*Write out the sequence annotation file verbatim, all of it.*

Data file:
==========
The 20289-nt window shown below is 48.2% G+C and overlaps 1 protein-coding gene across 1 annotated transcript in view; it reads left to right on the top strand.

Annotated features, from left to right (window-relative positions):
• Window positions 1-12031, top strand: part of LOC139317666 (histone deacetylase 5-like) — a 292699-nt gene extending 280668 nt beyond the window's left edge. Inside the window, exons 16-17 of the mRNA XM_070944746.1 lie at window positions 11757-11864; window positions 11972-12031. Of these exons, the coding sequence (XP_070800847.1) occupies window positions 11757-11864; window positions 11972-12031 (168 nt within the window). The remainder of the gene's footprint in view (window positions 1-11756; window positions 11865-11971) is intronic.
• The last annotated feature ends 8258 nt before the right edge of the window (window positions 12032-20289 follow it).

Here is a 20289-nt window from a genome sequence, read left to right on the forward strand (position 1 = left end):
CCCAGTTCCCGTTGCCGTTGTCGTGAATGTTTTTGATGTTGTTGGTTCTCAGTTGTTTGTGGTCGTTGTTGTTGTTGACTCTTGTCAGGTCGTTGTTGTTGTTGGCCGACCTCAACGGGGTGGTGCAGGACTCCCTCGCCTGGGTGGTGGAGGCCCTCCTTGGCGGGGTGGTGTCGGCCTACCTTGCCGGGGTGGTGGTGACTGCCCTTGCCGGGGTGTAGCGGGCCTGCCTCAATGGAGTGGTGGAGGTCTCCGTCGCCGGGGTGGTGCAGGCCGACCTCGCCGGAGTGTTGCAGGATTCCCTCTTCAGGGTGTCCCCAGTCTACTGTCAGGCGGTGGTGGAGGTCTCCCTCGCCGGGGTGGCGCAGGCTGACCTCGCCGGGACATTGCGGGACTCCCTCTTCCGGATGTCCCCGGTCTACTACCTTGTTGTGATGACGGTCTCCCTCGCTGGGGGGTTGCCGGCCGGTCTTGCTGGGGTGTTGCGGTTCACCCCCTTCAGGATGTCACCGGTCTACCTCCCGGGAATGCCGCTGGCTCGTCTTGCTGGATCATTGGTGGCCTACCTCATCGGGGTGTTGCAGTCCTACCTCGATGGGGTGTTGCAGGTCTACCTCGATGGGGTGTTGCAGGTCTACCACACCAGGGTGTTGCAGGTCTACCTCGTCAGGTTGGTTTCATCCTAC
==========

The 20289-nt window shown below is 48.2% G+C and overlaps 1 protein-coding gene across 1 annotated transcript in view; it reads left to right on the top strand.

Annotated features, from left to right (window-relative positions):
• Window positions 1-12031, top strand: part of LOC139317666 (histone deacetylase 5-like) — a 292699-nt gene extending 280668 nt beyond the window's left edge. Inside the window, exons 16-17 of the mRNA XM_070944746.1 lie at window positions 11757-11864; window positions 11972-12031. Of these exons, the coding sequence (XP_070800847.1) occupies window positions 11757-11864; window positions 11972-12031 (168 nt within the window). The remainder of the gene's footprint in view (window positions 1-11756; window positions 11865-11971) is intronic.
• The last annotated feature ends 8258 nt before the right edge of the window (window positions 12032-20289 follow it).

Here is a 20289-nt window from a genome sequence, read left to right on the forward strand (position 1 = left end):
CCCAGTTCCCGTTGCCGTTGTCGTGAATGTTTTTGATGTTGTTGGTTCTCAGTTGTTTGTGGTCGTTGTTGTTGTTGACTCTTGTCAGGTCGTTGTTGTTGTTGGCCGACCTCAACGGGGTGGTGCAGGACTCCCTCGCCTGGGTGGTGGAGGCCCTCCTTGGCGGGGTGGTGTCGGCCTACCTTGCCGGGGTGGTGGTGACTGCCCTTGCCGGGGTGTAGCGGGCCTGCCTCAATGGAGTGGTGGAGGTCTCCGTCGCCGGGGTGGTGCAGGCCGACCTCGCCGGAGTGTTGCAGGATTCCCTCTTCAGGGTGTCCCCAGTCTACTGTCAGGCGGTGGTGGAGGTCTCCCTCGCCGGGGTGGCGCAGGCTGACCTCGCCGGGACATTGCGGGACTCCCTCTTCCGGATGTCCCCGGTCTACTACCTTGTTGTGATGACGGTCTCCCTCGCTGGGGGGTTGCCGGCCGGTCTTGCTGGGGTGTTGCGGTTCACCCCCTTCAGGATGTCACCGGTCTACCTCCCGGGAATGCCGCTGGCTCGTCTTGCTGGATCATTGGTGGCCTACCTCATCGGGGTGTTGCAGTCCTACCTCGATGGGGTGTTGCAGGTCTACCTCGATGGGGTGTTGCAGGTCTACCACACCAGGGTGTTGCAGGTCTACCTCGTCAGGTTGGTTTCATCCTAC